Maintenance of the status quo in Washington, D.C. (the re-election of Barack Obama, with a Republican majority in the House of Representatives and a Democratic majority in the Senate) means that implementation of the Patient Protection and Affordable Care Act (PPACA) will move forward largely as the law was passed in 2010.

The law left the task of working out many of the details to the regulatory agencies (the Department of Labor, the IRS and the Department of Health and Human Services), and with many questions remaining unanswered, employers can expect that an enormous number of regulations and other types of guidance will be issued between now and the end of 2013.

Of greatest interest to many employers is the employer shared-responsibility (“play or pay”) requirement.  As of Jan. 1, 2014, employers who have 50 or more full-time or full-time equivalent employees must offer “minimum essential” (basic) medical coverage for their full-time (30 or more hours per week) employees or pay a penalty of $2,000 per full-time employee, excluding the first 30 employees.  Employers who offer some coverage but whose coverage is either not “affordable” or fails to provide “minimum value” must pay a penalty of $3,000 for each employee who receives a premium tax credit.  (Coverage is not “affordable” if the employee’s cost of single coverage is more than 9.5 percent of income.  Coverage does not provide minimum value if it is expected to pay less than 60 percent of anticipated claims.  Regulations are still needed to provide details on how the penalty will be determined and collected for employers who do not provide health coverage to their full-time employees, what exactly is the “minimum value” coverage that must be provided to avoid the penalties, and when dependent coverage is “affordable.”)

The health insurance exchanges are also scheduled to begin operation in January 2014. (While PPACA is a federal law, the health insurance exchanges were designed to be operated by the states.)  A number of states have delayed work on the exchanges pending the outcome of this election, while a few have affirmatively decided not to create a state exchange. If a state is unable or chooses not to create an exchange, the federal government will run the exchange on the state’s behalf.

According to the Kaiser Family Foundation, as of Sept. 27, 2012, the following have established exchanges: California, Colorado, Connecticut, District of Columbia, Hawaii, Kentucky, Maryland, Massachusetts, Nevada, New York, Oregon, Rhode Island, Utah, Vermont, Washington and West Virginia. Arkansas, Delaware and Illinois were planning for a partnership exchange with the federal government.  Alaska, Florida, Louisiana, Maine, New Hampshire, South Carolina and South Dakota have stated that they will not create an exchange (meaning the federal government will run the exchange on the state’s behalf).  The remaining states are studying their options but could well end up with a federally run exchange at least for 2014 as the deadline to submit the state’s plan for implementing an exchange is next week (Nov. 16).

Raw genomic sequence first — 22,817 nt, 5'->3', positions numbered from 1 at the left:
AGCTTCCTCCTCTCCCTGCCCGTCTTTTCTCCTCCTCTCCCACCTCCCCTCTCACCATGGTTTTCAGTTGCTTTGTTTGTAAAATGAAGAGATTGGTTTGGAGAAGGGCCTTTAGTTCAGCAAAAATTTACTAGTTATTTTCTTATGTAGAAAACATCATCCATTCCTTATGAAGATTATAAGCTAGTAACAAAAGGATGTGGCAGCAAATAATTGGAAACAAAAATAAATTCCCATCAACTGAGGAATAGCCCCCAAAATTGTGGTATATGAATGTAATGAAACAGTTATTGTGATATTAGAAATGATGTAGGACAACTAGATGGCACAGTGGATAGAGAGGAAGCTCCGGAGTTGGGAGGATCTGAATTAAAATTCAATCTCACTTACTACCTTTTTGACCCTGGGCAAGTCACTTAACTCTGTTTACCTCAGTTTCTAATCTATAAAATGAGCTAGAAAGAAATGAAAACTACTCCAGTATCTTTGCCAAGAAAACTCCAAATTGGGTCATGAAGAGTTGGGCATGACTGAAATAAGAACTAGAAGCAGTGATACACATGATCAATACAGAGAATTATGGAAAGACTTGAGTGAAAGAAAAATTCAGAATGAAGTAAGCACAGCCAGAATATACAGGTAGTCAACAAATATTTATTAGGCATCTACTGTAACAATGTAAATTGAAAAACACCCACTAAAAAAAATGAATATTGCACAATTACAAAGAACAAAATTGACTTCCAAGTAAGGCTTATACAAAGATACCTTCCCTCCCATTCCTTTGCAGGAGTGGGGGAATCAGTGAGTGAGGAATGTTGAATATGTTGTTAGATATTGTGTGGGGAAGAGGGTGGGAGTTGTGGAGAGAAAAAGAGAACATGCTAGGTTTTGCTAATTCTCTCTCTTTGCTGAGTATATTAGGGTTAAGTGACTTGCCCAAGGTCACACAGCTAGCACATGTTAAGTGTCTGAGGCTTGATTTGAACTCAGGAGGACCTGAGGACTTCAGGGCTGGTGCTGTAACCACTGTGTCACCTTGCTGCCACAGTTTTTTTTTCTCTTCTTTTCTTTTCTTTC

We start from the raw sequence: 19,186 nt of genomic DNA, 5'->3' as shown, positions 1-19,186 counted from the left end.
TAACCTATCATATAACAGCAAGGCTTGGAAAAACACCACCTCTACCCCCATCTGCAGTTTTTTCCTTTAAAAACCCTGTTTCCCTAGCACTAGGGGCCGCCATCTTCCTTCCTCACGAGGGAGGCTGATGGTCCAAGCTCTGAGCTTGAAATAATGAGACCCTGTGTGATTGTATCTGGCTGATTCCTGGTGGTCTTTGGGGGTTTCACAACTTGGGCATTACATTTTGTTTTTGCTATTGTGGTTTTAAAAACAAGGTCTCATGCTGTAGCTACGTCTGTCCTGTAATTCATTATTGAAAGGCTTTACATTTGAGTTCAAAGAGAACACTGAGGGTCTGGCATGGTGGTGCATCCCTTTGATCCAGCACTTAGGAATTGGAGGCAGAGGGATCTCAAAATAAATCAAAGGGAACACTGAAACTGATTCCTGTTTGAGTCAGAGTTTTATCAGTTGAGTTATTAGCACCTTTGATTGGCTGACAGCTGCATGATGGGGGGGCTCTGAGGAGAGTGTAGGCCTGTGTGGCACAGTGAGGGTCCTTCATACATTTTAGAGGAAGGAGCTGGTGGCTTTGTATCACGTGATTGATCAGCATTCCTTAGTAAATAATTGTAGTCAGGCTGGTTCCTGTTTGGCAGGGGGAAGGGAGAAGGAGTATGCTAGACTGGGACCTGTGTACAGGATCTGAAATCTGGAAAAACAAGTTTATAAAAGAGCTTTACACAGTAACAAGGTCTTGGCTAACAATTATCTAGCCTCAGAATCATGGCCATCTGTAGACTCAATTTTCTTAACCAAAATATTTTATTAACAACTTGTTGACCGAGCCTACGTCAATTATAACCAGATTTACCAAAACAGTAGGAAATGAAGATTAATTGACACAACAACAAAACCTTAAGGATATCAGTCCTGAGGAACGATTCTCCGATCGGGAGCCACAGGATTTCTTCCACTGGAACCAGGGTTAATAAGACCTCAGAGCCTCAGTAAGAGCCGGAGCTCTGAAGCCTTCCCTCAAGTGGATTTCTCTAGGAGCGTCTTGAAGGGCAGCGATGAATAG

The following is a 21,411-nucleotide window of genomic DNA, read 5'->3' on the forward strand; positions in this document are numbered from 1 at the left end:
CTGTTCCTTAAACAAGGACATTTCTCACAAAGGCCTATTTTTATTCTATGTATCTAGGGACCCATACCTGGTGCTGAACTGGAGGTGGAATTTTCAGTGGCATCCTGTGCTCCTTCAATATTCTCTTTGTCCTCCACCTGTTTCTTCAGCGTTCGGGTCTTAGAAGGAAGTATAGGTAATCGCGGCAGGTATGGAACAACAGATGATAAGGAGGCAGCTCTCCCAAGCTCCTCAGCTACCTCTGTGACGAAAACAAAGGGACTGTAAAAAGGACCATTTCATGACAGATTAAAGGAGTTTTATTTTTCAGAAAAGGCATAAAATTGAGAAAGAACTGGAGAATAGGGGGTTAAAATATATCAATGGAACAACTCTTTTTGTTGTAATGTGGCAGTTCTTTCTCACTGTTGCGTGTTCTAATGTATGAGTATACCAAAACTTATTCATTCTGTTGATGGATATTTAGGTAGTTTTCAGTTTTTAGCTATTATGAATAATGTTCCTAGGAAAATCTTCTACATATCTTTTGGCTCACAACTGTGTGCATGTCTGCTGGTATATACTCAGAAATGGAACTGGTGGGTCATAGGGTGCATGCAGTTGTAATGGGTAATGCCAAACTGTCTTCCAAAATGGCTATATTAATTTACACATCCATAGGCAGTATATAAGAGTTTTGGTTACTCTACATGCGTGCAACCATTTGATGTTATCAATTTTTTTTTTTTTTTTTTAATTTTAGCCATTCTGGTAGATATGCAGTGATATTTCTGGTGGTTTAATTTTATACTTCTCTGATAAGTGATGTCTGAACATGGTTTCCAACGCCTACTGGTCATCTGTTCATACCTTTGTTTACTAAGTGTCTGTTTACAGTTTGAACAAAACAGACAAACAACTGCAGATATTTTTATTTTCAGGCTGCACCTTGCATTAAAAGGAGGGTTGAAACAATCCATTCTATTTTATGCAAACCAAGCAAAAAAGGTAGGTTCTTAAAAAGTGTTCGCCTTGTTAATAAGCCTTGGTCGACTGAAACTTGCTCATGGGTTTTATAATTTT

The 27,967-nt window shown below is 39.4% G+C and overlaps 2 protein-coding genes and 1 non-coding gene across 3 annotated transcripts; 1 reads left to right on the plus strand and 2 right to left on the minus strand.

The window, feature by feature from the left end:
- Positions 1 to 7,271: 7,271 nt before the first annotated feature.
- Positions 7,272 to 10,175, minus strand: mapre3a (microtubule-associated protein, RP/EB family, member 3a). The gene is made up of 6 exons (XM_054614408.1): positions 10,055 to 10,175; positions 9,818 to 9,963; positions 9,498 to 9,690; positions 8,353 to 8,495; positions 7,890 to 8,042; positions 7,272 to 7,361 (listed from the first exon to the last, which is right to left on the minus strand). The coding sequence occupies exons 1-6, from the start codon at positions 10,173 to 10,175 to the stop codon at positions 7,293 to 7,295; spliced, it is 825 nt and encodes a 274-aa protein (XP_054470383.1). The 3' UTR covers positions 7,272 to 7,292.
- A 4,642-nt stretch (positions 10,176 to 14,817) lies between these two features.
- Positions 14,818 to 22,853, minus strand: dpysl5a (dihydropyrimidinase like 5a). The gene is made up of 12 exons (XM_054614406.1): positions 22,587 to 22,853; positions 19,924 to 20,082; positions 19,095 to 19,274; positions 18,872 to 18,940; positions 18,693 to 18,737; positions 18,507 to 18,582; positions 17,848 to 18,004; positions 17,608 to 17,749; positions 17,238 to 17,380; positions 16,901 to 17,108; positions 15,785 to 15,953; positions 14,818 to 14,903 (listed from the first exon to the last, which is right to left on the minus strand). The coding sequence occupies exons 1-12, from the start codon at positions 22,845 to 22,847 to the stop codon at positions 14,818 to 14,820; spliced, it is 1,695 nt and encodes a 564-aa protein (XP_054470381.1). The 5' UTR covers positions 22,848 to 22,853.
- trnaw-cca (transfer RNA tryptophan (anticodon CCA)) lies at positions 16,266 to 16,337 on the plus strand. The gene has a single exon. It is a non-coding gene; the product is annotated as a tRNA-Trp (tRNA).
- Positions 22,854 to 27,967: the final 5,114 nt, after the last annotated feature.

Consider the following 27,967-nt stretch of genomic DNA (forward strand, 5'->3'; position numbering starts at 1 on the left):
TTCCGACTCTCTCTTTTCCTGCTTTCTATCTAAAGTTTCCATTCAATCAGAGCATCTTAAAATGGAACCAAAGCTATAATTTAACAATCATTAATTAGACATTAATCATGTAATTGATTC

It remains to be seen whether the federal government will be able implement so many exchanges on behalf of the states by the 2014 target date. It also remains to be seen whether a change of governor, insurance commissioner or control of a state legislature or political realities, will change a state’s stance on the exchanges. Because employees may choose to obtain coverage through the exchange even if they have access to coverage through their employer and because the exchanges likely will request information from employers when determining eligibility for premium tax credits, all employers will want to have an understanding of the status of their state’s exchange.

In addition to deciding whether to “play” (provide health coverage) or “pay” (the penalties), employers (including those with fewer than 50 employees) have a number of compliance obligations between now and 2014, including:

  • Expanding first-dollar preventive care to include a number of women’s services, including contraception, unless the plan is grandfathered
  • Distributing medical loss ratio rebates if any were received from the insurer
  • Issuance of summaries of benefits and coverage (SBCs) to all enrollees
  • Reducing the maximum employee contribution to $2,500, if the employer sponsors a health flexible spending account (FSA), beginning with the 2013 plan year
  • Withholding an extra 0.9 percent FICA on those earning more than $200,000 beginning in 2013
  • Providing information on the cost of coverage on each employee’s 2012 W-2 if the employer issued 250 or more W-2s in 2011
  • Providing a notice about the upcoming exchanges to all eligible employees in March 2013
  • Calculating and paying the Patient Centered Outcomes Fee in July 2013 if the plan is self-funded (insurers are responsible for calculating and paying the fee for insured plans but will likely pass the cost on)
  • Working with the exchanges to identify those employees eligible for premium tax credits
  • Removing annual limits on essential health benefits and pre-existing condition limitations for all individuals, beginning with the 2014 plan year
  • Limiting eligibility waiting periods to 90 days, beginning with the 2014 plan year
  • Reporting to the IRS on coverage offered and available (the first reports are actually due in 2015 based on 2014 benefits)


If you have questions or would like additional information about your options and obligations under PPACA, please contact us.